The Maintenance Of Energy Balance Is Compromised After Weight Loss | 14838
Journal of Obesity & Weight Loss Therapy
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Available literature reveals that of the majority of individuals who are able to lose weight, only a small number are able to
maintain their weight loss over time. Effective weight maintenance strategies after weight loss are illusive, which is most
likely the result of a number of yet poorly understood factors. In fact, both appetite and energy expenditure are profoundly
altered in response to reductions in body energy reserves. Weight reduction leads to decreased energy needs, but to an augmented
drive to eat, thus compromising the maintenance of energy balance in the weight-reduced state by widening the theoretical gap
between the 2 components of energy balance. This review first provides a summary of the factors related to the control of feeding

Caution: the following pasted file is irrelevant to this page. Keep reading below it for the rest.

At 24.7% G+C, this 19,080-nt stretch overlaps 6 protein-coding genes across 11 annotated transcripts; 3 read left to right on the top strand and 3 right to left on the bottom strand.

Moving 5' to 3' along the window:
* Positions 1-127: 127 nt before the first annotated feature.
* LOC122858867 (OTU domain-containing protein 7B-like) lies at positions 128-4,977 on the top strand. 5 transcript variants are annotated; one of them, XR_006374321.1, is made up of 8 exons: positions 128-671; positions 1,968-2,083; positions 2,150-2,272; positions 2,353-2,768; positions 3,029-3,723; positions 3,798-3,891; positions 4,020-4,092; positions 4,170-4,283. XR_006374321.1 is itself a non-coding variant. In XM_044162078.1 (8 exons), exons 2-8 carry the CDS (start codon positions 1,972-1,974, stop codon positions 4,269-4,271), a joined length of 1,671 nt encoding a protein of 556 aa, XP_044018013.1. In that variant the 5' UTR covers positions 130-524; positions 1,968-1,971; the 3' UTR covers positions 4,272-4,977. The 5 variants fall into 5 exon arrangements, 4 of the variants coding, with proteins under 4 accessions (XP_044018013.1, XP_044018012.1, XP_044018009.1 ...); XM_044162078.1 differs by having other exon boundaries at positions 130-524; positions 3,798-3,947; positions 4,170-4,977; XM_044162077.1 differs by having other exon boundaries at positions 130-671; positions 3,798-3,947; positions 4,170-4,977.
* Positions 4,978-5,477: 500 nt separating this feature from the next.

and energy expenditure during weight stability. More specifically related to the topic of this review, the bulk of the literature
presented depicts the post weight-loss control of appetite and energy expenditure. The integration of the literature presented in
this paper reveals that body weight loss seems to orchestrate a coordinated response to resist further energy depletion, which
would seem to create a state of increased vulnerability of weight regain. It is argued that these changes are largely responsible for
the more than apparent difficulty in maintaining weight maintenance after weight loss.
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